This Day in History: Apollo 15 & the Moon Buggy

On this day in 1971, Apollo 15 astronauts become the first to ride in a so-called moon buggy. Did you know that Apollo 15 carried the only NASA crew composed entirely of former U.S. Air Force pilots?

It’s easy to forget what a big deal these Apollo missions were, but they accomplished John F. Kennedy’s goal of “landing a man on the moon and returning him safely to the earth.” Better yet, they did it quickly—and they did it before any other nation in the world.

We’d overcome many difficulties along the way, of course.

1024px-Apollo_15_Lunar_Rover_and_IrwinThe Apollo missions had begun with tragedy. In January 1967, the entire crew of Apollo 1 was killed during a prelaunch test. Nearly two years would pass before Apollo 7 finally launched, effectively carrying out the intended mission of Apollo 1.

Next came Apollo 8, which was the first manned spacecraft to leave the Earth’s orbit and travel to the moon. Apollo 8 orbited the moon, then returned to Earth. The next two Apollo missions were effectively dress rehearsals for landing on the moon. Finally, Apollo 11 met JFK’s challenge: Neil Armstrong and Buzz Aldrin became the first men to walk on the moon. The crew of Apollo 12 would repeat the feat several months later.

JFK strove to get men on the moon within a decade. Determined astronauts beat the deadline by almost two full years.

By the time Apollo 13 took off in 1970, Americans had become accustomed to sending men to the moon. It seemed almost routine. In fact, when the crew of Apollo 13 sent a live TV broadcast back to Earth, the networks didn’t even bother to play the footage. Just a few minutes later, an oxygen tank explosion would remind the world that traveling to the moon is anything but routine.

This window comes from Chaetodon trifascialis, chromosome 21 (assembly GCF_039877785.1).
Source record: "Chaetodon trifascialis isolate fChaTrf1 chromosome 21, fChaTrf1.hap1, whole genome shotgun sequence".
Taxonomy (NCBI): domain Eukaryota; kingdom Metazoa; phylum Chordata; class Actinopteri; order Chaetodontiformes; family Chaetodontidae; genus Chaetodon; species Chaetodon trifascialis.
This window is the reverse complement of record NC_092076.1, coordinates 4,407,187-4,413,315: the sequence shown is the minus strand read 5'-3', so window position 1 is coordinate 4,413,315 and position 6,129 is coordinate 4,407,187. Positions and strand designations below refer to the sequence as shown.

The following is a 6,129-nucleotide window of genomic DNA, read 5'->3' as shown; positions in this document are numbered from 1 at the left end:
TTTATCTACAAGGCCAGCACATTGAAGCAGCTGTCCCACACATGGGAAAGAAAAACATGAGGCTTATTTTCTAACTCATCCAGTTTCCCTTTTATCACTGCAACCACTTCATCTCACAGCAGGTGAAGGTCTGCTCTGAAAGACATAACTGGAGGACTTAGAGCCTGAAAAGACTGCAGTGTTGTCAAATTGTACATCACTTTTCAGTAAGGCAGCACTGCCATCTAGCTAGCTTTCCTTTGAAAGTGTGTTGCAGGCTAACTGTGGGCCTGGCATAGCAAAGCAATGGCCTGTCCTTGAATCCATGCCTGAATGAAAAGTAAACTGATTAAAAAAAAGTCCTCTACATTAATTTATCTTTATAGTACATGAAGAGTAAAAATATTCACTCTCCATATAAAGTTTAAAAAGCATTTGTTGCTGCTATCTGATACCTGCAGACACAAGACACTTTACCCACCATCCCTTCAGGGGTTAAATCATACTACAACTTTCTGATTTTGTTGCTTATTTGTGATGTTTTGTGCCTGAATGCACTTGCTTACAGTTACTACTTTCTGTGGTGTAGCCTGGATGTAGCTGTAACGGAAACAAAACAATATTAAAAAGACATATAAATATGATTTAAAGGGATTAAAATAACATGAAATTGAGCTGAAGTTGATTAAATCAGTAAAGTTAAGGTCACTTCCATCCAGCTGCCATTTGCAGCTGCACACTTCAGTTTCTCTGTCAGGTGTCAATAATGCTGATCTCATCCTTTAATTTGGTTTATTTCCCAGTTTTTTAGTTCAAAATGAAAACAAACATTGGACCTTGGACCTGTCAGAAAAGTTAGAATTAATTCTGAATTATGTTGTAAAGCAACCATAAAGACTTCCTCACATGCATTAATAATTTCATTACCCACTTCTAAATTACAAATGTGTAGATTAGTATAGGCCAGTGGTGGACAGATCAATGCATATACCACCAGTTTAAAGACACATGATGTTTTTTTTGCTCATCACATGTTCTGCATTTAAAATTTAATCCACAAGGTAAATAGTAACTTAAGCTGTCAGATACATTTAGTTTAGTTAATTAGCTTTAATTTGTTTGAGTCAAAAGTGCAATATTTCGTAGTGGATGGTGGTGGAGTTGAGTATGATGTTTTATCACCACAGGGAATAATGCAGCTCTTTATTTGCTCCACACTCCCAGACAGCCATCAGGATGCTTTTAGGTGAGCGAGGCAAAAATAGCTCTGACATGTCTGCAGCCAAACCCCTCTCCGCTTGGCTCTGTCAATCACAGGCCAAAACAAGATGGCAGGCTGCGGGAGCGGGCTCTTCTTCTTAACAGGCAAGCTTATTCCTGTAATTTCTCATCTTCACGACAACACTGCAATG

NASA bounced back from that near disaster, and the next four Apollo missions were all completed successfully.

The crew of Apollo 15 chose a more challenging landing site than previous missions. They had a newly created lunar roving vehicle, and they would be able to move farther away from the main Lunar Module.

They’d have more opportunity to explore.

Two astronauts spent nearly three days on the moon, collecting samples and performing experiments. How odd to sleep and eat on the moon!? And don’t you think those three days must have been equally odd for the single astronaut, who was left alone in the Command Module that was orbiting the moon?

Alone in outer space. How surreal.

When the two astronauts finally departed from the moon, they left their lunar roving vehicle behind. It is still there today, as are the lunar roving vehicles from Apollos 16 and 17.

In the end, the Apollo missions would carry a total of 12 men to the moon. The United States remains the only nation that has accomplished such a feat.

“We choose to go to the moon,” JFK once said. “We choose to go to the moon in this decade and do the other things, not because they are easy, but because they are hard, because that goal will serve to organize and measure the best of our energies and skills, because that challenge is one that we are willing to accept, one we are unwilling to postpone, and one which we intend to win . . . .”

He surely would have been proud to see what was accomplished.

Primary Sources:

  • Al Worden & Francis French, Falling to Earth: An Apollo 15 Astronaut’s Journey to the Moon (2011)
  • John F. Kennedy, Address at Rice University in Houston on the Nation’s Space Effort (September 12, 1962)
  • John F. Kennedy, Special Message to the Congress on Urgent National Needs (May 25, 1961)
  • Mission Pages (NASA website)
  • Smithsonian National Air and Space Museum, The Apollo Program: Missions
  • Stuart A. Kallen, The Apollo Moonwalkers (1996)